Tornadoes, cyclones, and other storms with strong winds damage or destroy many buildings. However, with proper design and construction, the damage to buildings by these forces can be greatly reduced. A variety of methods can help a building survive strong winds and storm surge.
- 1 Storm surge considerations
- 2 Wind loading considerations
- 3 Building components
- 4 Regulation
- 5 Examples of cyclonic construction methods
- 6 See also
- 7 References
- 8 External links
Storm surge considerations
Waves along coastal areas can destroy a building. Buildings should preferably be built on high ground in order to avoid waves. If waves can reach the building site, the building ought to be elevated on steel, concrete, or wooden pilings or anchored to solid rock.
Wind loading considerations
Wind acting on the roof surfaces of a building can cause negative pressures that create a lifting force sufficient to lift the roof off the building. Once this occurs, the building is weakened considerably and the rest of the building will likely fail as well. To minimize this vulnerability, the upper structure ought to be anchored through the walls to the foundation.
Several methods can be used to anchor the roof. Typically, roof trusses are "toenailed" into the top of the walls, which provide insufficient force to resist high winds. Hurricane ties nail into the wall and wrap over the trusses provide higher force resistance.
Mobile home tie down to the foundation
Interlocking metal pan roof systems installed on mobile homes can fail under the pressure differential (lift) created by the high velocity winds passing over the surface plane of the roof. This is compounded by the wind entering the building allowing the building interior to pressurize lifting the underside of the roof panels, resulting in destruction of the building. One example of pan roof systems can be found in this document from Structall Building Systems.
To mitigate this pressure differential, pre-installed aluminum tabular channels can permanently be fastened perpendicularly across the top of the interlocking ribs of the metal roof system without disturbing the flow of rainwater at the eaves, mid-span, and ridge locations of the building.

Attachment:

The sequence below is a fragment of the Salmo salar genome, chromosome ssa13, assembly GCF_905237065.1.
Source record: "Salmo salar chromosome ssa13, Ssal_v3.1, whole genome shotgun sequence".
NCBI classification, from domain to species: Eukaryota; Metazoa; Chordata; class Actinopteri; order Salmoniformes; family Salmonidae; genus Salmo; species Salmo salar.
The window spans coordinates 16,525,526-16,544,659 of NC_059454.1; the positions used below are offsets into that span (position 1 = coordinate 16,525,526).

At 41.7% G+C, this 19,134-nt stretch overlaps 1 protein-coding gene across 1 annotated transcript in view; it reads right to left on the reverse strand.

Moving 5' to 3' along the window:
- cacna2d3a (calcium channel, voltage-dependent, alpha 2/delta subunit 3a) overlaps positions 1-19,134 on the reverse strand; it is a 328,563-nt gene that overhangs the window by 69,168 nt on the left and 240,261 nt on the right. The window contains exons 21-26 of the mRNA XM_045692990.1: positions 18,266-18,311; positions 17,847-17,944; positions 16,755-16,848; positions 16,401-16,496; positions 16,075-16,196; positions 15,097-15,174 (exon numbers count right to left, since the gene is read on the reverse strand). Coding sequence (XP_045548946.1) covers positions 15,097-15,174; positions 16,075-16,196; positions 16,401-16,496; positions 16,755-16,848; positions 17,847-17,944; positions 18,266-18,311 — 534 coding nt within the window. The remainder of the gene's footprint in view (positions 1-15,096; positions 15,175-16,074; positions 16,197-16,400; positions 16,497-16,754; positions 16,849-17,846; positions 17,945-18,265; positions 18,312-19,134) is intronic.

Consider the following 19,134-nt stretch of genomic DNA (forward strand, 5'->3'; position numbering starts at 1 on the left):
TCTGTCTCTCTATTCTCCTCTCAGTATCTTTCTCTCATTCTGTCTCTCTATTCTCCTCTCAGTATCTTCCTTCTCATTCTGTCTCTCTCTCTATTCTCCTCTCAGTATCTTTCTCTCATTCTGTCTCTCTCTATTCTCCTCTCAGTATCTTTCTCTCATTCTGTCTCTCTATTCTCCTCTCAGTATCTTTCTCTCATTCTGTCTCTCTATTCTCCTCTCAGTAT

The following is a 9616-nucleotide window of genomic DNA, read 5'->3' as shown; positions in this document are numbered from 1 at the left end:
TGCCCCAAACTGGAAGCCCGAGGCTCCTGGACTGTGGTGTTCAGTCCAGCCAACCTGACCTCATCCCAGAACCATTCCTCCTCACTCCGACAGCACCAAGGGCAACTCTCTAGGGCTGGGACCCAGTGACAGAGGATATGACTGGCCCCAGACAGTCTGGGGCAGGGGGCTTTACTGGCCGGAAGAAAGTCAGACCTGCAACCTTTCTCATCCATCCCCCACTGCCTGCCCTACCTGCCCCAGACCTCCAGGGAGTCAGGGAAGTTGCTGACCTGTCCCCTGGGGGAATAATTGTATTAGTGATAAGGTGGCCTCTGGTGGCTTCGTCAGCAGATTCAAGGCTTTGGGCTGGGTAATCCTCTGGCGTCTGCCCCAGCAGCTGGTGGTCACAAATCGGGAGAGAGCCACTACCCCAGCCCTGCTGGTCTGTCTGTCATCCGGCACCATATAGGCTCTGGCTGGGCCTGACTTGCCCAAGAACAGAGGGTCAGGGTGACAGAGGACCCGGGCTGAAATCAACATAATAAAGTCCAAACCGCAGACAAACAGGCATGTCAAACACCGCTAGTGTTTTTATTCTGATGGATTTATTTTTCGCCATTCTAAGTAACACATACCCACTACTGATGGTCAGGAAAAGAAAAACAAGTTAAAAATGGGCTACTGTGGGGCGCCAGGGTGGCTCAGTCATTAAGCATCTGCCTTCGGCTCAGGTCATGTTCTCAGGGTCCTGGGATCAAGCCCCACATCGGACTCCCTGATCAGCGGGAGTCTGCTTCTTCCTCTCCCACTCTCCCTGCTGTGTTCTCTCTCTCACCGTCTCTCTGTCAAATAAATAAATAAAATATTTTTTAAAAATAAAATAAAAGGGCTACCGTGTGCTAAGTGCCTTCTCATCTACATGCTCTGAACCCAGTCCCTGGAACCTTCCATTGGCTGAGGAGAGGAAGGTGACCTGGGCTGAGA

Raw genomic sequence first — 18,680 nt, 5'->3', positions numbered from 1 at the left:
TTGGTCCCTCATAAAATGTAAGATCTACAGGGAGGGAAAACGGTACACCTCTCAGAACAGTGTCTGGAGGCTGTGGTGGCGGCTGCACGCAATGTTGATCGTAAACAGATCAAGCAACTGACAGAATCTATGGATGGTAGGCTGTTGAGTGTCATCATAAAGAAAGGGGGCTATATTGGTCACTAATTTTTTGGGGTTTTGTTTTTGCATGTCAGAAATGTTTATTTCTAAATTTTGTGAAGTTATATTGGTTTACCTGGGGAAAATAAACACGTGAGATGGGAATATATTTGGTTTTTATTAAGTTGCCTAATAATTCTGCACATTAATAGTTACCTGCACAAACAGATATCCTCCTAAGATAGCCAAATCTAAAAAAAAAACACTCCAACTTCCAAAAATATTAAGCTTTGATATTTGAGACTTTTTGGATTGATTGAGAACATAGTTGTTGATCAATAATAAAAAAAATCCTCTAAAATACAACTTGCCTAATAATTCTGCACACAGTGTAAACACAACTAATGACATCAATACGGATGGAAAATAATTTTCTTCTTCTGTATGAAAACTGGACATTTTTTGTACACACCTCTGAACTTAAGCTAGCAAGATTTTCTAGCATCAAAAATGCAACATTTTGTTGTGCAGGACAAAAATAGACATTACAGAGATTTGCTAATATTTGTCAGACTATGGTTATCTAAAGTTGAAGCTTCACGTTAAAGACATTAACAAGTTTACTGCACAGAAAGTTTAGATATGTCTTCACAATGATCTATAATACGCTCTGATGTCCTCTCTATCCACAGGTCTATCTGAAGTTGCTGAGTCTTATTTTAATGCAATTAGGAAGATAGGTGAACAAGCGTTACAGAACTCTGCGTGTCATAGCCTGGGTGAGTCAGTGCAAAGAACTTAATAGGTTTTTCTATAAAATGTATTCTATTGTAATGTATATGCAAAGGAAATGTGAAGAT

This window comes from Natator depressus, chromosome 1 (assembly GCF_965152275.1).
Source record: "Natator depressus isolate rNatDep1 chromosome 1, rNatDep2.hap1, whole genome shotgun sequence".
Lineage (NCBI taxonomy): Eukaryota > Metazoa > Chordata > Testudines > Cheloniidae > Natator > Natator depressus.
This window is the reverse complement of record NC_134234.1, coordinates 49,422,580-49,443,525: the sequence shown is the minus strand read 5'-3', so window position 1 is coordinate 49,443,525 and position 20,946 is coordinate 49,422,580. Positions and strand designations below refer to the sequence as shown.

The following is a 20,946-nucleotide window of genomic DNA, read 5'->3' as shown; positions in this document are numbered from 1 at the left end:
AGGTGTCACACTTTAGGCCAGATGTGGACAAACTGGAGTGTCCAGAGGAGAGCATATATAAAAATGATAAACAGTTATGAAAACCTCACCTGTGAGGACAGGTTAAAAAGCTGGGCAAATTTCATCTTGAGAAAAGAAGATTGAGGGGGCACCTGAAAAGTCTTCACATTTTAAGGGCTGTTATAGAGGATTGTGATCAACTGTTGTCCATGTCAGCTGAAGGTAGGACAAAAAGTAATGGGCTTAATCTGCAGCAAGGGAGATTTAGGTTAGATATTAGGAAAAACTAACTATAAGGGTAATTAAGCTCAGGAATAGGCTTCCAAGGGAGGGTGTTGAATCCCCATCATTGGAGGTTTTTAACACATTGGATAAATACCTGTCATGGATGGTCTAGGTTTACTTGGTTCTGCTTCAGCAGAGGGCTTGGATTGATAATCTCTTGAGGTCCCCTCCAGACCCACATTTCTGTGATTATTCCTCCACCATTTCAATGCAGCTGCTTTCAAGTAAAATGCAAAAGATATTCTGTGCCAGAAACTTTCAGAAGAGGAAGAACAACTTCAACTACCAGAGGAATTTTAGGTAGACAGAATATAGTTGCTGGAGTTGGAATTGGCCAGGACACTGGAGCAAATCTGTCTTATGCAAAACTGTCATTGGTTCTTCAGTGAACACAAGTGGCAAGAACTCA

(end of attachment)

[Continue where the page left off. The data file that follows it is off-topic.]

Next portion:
Earth sheltered construction is generally more resistant to strong winds and tornadoes than standard construction. Cellars and other earth sheltered components of other buildings, can provide safe refuge during tornadoes.
The physical geometry of a building affects its aerodynamic properties and how well it can withstand a storm. Geodesic dome roofs or buildings have low drag coefficients and can withstand higher wind forces than a square building of the same area. Even stronger buildings result from monolithic dome construction.
Building openings such as garage doors and windows are often weak points susceptible to failure by wind pressure and blowing debris. Once failure occurs, wind pressure builds up inside the building resulting in the roof lifting off the building. Hurricane shutters can provide protection.
Windows can be constructed with plastic panes, shatter-proof glass, or glass with protective membranes. The panes are often more firmly attached than normal window panes, including using screws or bolts through the edges of larger panes. Tapcons are used to fasten windows with the concrete structure surrounding.
Wood has a relatively high degree of flexibility which can be beneficial under certain building stresses.
Reinforced concrete is a strong, dense material that, if used in a building, such as Nelson tower in Austin,TX, that is designed properly, can withstand the destructive power of very high winds, and high-speed debris.
Hong Kong requires many structures to withstand winds from typhoons.
Examples of cyclonic construction methods
- Bubble Houses (Hobe Sound, Florida)
- Dymaxion house
- Hurricane preparedness
- HurriQuake nail (for resisting hurricanes and earthquakes)
- Structural design
- Structural engineering
- Windstorm inspection
- Phil Muncaster (September 30, 2013). "Hong Kong's data centres stay high and dry amid Typhoon Usagi". The Register. Retrieved January 5, 2015.
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